Analysts See Apple Gains In iPod Lineup
By Joseph Palenchar On Sep 13 2010 - 3:01am
– Apple’s revamped
iPod lineup could help maintain
iPod Touch unit-sales growth
worldwide and perhaps slow or stop
the worldwide decline in overall iPod
unit sales, analysts told TWICE.
The addition of FaceTime video
chat and online multiplayer gaming are
two key features that could increase
the Touch’s already strong sales momentum,
analysts said. “Whereas the
iPod Touch underwent the least physical
change from the last iteration, the
addition of the FaceTime camera really
opens the door to an affordable, massmarket
videoconferencing option over Wi-Fi,” said Ross
Rubin, executive director of industry analysis for consumer
technology at The NPD Group.
Yankee Group analyst Carl Howe noted that the Touch’s
rising share of iPod unit sales has already been raising the
average selling prices of iPods and the new features could
help continue to raise the Touch’s share of sales.
Sales of the Touch grew 48 percent in units during Apple’s
fiscal third quarter ending June 26, boosting the average
selling price of iPods worldwide by 12 percent year
over year and boosting overall third-quarter iPod revenue
by 4 percent year over year to $1.5 million, company reports
show. During those three quarters, worldwide iPod
unit sales fell 6.3 percent to 41.3 million.
The new Touch, combined with the new Nano and Shuffle,
might help stem the overall unit-sales decline, Howe
noted. “This is protecting their existing base and possibly
expanding it to people who are looking for something
smaller and more fashionable,” he said of the redesigned
Nano and Shuffle. “Apple is practically making electronic
jewelry.” Adding a clip to the downsized Nano also makes
it more attractive to women who often don’t have pockets
to place their Nano in while listening to it, he added.
Apple also has a clearer strategy to step consumers up
to the Touch, Rubin added. “The
new lineup adds more rationality to
the product line by putting still and
video capture in the high end of
the line [Touch] as opposed to the
midrange Nano, where it has been
removed,” he explained.
Sales of the tiny Shuffle could also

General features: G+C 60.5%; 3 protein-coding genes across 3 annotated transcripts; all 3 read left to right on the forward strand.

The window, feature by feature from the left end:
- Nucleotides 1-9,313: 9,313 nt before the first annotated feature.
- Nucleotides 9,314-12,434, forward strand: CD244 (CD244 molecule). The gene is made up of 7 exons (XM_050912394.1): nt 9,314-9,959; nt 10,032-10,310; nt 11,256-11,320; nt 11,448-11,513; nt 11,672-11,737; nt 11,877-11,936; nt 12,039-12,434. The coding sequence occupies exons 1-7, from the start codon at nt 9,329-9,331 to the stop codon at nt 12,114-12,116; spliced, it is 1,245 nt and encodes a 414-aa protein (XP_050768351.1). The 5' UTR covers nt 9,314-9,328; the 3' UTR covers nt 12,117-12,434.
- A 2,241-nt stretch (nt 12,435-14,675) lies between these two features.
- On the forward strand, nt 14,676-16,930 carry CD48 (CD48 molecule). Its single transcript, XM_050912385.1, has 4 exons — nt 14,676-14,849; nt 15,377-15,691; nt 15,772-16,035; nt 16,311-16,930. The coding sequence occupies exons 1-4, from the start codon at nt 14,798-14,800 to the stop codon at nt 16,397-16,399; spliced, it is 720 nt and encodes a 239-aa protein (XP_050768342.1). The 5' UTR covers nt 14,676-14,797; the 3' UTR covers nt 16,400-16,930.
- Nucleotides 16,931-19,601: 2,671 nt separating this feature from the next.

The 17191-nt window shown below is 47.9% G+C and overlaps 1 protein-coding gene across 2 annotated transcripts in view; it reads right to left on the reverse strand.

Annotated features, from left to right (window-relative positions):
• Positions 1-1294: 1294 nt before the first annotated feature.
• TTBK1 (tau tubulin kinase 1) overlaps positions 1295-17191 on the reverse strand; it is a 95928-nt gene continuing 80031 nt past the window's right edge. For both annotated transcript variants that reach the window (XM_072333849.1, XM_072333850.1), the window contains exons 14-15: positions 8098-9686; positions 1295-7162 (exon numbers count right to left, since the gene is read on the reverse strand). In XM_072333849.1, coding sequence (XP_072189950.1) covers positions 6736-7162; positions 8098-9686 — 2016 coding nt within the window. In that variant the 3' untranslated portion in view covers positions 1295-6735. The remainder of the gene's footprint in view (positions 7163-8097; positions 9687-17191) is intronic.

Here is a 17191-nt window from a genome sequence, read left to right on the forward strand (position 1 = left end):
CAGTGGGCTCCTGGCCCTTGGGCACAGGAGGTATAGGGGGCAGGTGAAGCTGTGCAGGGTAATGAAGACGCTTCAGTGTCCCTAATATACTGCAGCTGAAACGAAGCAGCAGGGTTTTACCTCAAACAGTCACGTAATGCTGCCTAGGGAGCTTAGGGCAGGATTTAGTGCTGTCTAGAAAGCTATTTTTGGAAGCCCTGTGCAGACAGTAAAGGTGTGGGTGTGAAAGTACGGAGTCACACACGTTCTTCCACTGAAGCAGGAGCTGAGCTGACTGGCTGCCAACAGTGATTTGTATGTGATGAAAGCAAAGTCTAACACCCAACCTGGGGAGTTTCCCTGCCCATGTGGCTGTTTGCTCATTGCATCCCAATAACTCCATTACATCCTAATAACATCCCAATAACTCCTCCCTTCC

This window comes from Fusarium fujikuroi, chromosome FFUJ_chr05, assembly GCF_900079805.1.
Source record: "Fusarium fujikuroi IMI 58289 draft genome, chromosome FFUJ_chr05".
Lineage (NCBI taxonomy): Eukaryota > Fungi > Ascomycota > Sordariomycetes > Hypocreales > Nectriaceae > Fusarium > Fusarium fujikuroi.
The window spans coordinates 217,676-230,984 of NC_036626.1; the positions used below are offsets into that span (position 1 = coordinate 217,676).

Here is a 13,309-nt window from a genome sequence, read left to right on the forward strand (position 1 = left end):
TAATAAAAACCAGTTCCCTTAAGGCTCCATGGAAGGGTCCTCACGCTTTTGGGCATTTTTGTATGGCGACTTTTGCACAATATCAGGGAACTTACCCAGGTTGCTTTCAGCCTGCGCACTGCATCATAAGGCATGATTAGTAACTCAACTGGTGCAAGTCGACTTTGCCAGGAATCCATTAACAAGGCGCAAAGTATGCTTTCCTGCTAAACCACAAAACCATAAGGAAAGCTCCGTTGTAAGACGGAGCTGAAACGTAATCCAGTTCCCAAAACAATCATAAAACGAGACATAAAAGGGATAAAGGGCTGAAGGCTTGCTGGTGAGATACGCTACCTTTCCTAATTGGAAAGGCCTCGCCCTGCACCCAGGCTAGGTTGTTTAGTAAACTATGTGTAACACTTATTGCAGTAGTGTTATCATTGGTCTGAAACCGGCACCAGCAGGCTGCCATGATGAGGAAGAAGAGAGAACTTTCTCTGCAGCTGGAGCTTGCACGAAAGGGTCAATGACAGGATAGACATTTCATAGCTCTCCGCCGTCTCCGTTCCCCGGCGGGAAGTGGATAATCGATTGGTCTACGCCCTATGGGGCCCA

gain because control buttons are
back on the Shuffle’s body, analysts
noted. “The addition of the buttons
back on the iPod Shuffle show that
it is sometimes possible to make a
device too small,” Rubin said. The
previous Shuffle featured controls in
the earphone cable to play, pause, adjust
volume and switch playlists.
In launching what CEO Steve Jobs called the “the biggest
change in the iPod lineup ever,” Apple enhanced the Touch
by adding the iPhone 4’s Retina display, multiplayer gaming
via the new iOS 4.1 OS, a front-facing camera for use with
the company’s FaceTime video-chat application, and a rearfacing
camera/camcorder that captures HD video but has
The Touch also got the iPad’s 1GHz Apple A4 chip, a
three-axis gyro for better game play, and extended music
playback time of 40 hours on a single charge. Like before,
the Touch is available in three capacities: 8GB at $229,
32GB at $299, and 64GB at $399.
Apple downsized the Nano by 46 percent, made it
square, added an aluminum and glass body, and in place
of a clickwheel added a multitouch touchcreen that users
can manually reorient. It adds a belt clip and carries over
its predecessor’s FM tuner, video and picture storage, pedometer,
and Nike+ feature. Prices held steady at $149 for
the 8GB version and $179 for the 16GB version.
The Shuffle, which morphed into an aluminum square, got
back clickable buttons to control select features. Like before,
the Shuffle lacks a display and features VoiceOver. The new
model now comes in only one capacity: 2GB at $49.